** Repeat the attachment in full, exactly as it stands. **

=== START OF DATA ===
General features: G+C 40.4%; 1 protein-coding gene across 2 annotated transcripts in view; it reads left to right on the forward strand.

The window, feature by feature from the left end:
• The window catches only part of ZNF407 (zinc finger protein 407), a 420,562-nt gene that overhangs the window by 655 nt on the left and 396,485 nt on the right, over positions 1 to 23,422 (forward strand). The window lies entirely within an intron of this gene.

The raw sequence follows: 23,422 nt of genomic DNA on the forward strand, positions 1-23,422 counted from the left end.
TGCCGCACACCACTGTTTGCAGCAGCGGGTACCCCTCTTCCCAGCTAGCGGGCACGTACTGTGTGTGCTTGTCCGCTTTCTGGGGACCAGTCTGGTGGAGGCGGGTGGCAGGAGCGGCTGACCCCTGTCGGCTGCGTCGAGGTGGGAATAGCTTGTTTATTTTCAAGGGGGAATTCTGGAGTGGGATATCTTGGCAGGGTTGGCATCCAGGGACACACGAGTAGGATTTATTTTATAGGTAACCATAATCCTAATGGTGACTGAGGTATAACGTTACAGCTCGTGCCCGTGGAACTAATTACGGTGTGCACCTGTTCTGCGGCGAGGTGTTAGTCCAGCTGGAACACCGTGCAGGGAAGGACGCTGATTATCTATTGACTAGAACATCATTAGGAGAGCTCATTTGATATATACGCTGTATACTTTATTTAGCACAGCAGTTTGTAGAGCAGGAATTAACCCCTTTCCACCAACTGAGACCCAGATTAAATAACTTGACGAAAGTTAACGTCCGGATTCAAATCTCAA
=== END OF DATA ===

General features: G+C 40.4%; 1 protein-coding gene across 2 annotated transcripts in view; it reads left to right on the forward strand.

The window, feature by feature from the left end:
• The window catches only part of ZNF407 (zinc finger protein 407), a 420,562-nt gene that overhangs the window by 655 nt on the left and 396,485 nt on the right, over positions 1 to 23,422 (forward strand). The window lies entirely within an intron of this gene.

The raw sequence follows: 23,422 nt of genomic DNA on the forward strand, positions 1-23,422 counted from the left end.
TGCCGCACACCACTGTTTGCAGCAGCGGGTACCCCTCTTCCCAGCTAGCGGGCACGTACTGTGTGTGCTTGTCCGCTTTCTGGGGACCAGTCTGGTGGAGGCGGGTGGCAGGAGCGGCTGACCCCTGTCGGCTGCGTCGAGGTGGGAATAGCTTGTTTATTTTCAAGGGGGAATTCTGGAGTGGGATATCTTGGCAGGGTTGGCATCCAGGGACACACGAGTAGGATTTATTTTATAGGTAACCATAATCCTAATGGTGACTGAGGTATAACGTTACAGCTCGTGCCCGTGGAACTAATTACGGTGTGCACCTGTTCTGCGGCGAGGTGTTAGTCCAGCTGGAACACCGTGCAGGGAAGGACGCTGATTATCTATTGACTAGAACATCATTAGGAGAGCTCATTTGATATATACGCTGTATACTTTATTTAGCACAGCAGTTTGTAGAGCAGGAATTAACCCCTTTCCACCAACTGAGACCCAGATTAAATAACTTGACGAAAGTTAACGTCCGGATTCAAATCTCAA